Manuskripte and StatORec
An excerpt from Lance Olsen’s new novel and homage to David Bowie, Always Crashing in the Same Car, marks the beginning of a cooperation between the Austrian literary magazine manuskripte and the Berlin- and New York-based StatORec in which innovative contemporary literature is introduced for the first time in German or English translation respectively. Always Crashing in the Same Car was published in issue 236 (June 2022) of manuskripte together with the English original in StatORec.
Our next cooperative publication is an
excerpt from Kathrin Röggla’s play
Das Wasser (Water), commissioned by
the Staatsschauspiel Dresden, appearing
now for the first time in English in StatORec.
Das Wasser, which premiered in April
of 2022, is a polyphonic theater piece that
presents the effects of climate change in
the Anthropocene: drought, floods, and
the hapless cacophony of politicians,
environmentalists, and activists.
Another contemporary Austrian writer,
the poet Verena Stauffer, also addresses
environmental damage and the crisis of the
Anthropocene. For the first time in English
translation, StatORec presents four poems
from Stauffer’s collection Ousia, which weaves
together vivid metaphoric imagery to
visualize the post-human and post-historical.
In April 2022, manuskripte featured an excerpt from The Norwegian Girl (issue 235), a novel-in-progress by Christian von der Goltz in which he sifts through the family records surrounding his grandfather’s involvement with the Norwegian Nazi party during WWII. StatORec now presents the first excerpt from this work to be translated into English. Von der Goltz’s work is also part of the new issue of narrative non-fiction, Intersecting Histories, that began with German journalist and novelist Michaela Maria Müller’s The Camps of Silesia: Topographies, in which the author immerses herself in her grandfather’s memoirs describing his five gruelling years in forced labor in the aftermath of WWII.
A third work using narrative non-fiction to explore the ways in which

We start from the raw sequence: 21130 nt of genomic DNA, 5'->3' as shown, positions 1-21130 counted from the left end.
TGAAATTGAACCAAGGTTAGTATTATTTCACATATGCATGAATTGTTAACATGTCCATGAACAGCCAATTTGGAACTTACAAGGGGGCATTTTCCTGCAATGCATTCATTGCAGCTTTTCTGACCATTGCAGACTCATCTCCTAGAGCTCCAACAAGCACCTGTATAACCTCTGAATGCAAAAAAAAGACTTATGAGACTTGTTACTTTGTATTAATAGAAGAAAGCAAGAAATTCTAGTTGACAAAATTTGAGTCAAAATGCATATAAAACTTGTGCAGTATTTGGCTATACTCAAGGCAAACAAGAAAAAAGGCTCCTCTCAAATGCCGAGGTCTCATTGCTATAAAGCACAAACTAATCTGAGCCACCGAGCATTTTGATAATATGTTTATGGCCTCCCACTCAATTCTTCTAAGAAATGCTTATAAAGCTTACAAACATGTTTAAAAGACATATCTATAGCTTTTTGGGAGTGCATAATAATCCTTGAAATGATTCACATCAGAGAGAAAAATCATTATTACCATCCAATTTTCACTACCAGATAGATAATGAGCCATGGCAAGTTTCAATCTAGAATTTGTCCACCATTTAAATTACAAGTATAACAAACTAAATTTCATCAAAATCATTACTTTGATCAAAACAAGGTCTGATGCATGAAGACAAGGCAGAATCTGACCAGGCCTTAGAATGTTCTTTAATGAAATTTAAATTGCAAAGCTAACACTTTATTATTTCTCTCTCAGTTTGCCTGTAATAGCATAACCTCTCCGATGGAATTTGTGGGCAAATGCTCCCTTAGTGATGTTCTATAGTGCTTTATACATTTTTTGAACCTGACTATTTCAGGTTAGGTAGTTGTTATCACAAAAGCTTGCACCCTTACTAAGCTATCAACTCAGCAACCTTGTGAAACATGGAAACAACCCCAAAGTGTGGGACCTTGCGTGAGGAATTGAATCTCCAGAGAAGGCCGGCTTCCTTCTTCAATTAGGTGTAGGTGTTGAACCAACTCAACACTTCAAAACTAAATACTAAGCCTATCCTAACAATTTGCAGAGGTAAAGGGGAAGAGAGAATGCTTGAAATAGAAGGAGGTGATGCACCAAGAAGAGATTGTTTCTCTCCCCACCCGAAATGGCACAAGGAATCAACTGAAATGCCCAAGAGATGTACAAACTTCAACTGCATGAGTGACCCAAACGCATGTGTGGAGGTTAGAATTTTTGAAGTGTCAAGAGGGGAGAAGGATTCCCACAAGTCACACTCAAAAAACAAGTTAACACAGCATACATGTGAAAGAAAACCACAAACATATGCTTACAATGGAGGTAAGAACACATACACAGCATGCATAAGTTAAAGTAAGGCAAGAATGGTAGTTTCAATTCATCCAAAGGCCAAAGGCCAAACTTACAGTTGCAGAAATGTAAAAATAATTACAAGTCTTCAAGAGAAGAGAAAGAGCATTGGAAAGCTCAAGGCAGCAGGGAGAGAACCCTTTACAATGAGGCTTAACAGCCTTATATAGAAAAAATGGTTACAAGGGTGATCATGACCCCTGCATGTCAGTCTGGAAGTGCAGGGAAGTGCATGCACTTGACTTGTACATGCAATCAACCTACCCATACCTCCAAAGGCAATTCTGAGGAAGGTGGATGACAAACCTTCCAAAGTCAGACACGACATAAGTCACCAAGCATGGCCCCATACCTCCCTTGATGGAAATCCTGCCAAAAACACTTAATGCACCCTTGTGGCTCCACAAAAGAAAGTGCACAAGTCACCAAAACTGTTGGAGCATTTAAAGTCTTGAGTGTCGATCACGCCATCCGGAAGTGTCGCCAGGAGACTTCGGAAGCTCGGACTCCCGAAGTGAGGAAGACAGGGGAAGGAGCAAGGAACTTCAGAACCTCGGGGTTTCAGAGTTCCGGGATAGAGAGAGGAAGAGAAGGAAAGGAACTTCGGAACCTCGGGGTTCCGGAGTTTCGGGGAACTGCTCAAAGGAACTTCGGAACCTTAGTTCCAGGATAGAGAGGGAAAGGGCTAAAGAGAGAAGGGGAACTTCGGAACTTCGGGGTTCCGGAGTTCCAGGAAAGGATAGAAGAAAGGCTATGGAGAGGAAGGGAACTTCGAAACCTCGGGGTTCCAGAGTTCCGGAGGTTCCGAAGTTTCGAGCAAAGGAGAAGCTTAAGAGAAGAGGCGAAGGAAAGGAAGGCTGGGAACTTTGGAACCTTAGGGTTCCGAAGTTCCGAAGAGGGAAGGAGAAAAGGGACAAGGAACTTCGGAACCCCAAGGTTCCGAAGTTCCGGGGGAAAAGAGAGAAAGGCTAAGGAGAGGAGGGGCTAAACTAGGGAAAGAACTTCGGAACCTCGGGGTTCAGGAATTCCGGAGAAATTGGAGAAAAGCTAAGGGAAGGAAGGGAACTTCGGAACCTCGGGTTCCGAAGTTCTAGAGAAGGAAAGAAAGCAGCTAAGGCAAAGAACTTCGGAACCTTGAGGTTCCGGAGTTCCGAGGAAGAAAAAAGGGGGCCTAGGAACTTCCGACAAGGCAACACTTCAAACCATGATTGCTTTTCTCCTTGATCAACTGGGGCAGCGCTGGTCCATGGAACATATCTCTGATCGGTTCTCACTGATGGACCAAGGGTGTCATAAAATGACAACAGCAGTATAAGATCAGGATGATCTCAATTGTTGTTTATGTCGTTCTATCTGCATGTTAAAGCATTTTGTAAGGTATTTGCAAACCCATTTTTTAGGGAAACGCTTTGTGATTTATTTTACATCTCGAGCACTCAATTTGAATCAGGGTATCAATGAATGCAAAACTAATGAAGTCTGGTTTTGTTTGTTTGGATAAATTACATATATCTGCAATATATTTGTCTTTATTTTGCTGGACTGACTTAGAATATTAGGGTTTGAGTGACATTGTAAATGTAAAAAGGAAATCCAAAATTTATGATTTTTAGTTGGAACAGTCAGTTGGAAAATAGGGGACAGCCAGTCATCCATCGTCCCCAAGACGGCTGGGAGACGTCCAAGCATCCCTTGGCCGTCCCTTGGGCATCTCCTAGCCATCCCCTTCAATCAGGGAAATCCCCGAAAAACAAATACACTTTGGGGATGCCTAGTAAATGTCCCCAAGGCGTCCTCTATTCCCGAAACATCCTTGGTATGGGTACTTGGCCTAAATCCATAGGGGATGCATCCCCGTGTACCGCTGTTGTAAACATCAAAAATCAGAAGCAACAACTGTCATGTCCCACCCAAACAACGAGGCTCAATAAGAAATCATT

personal family histories intersect with a larger political history is an excerpt from David Winner’s new novel Master Lovers. Secrets and Discoveries: The Bank Building inquires into the intriguing story of S. Jarmulowsky and Sons and Winner’s family’s ties to the histories of Jewish immigration, redlining, and a Lower East Side banking scandal. Secrets and Discoveries was recently published in German translation in issue 237 of manuskripte.
Intersecting Histories continues with an excerpt from Martin Jankowski’s work in progress, Alfred Leaves His Heimat (the Native Land I Never Had), which digs into the family lore of his parents’ wartime generation to contemplate the meaning of homeland. In this excerpt, Jankowski imagines the lost land of Silesia as “some unimaginable dreamtime that put everything in place, set it all in motion, long before my own reality started.”
In the first English translation from Andreas Unterweger’s latest novel So Long, Annemarie, Pieces of Eight, the narrator struggles with his French and ponders the meanings of “la mer,” “l’amèr,” and “l’amer” as Tristan and Isolde appear in a laundromat in Nantes in a modern incarnation. And in the first German translation of an excerpt from Edie Meidav’s Another Love Discourse, published in issue 239 of manuskripte, Roland Barthes appears between the lines of a book about the tidal pull of love and family, the precariousness of our closest relationships, and the startling reality of new love.
With “Strange Bedfellows,” we’re interested in shedding light on less than obvious correspondences between the works of contemporary American and German-language writers. The next authors scheduled to appear in German translation in manuskripte
are Steven Cheslik-DeMeyer and Joan Juliet Buck. Stay tuned for the continued development of this issue.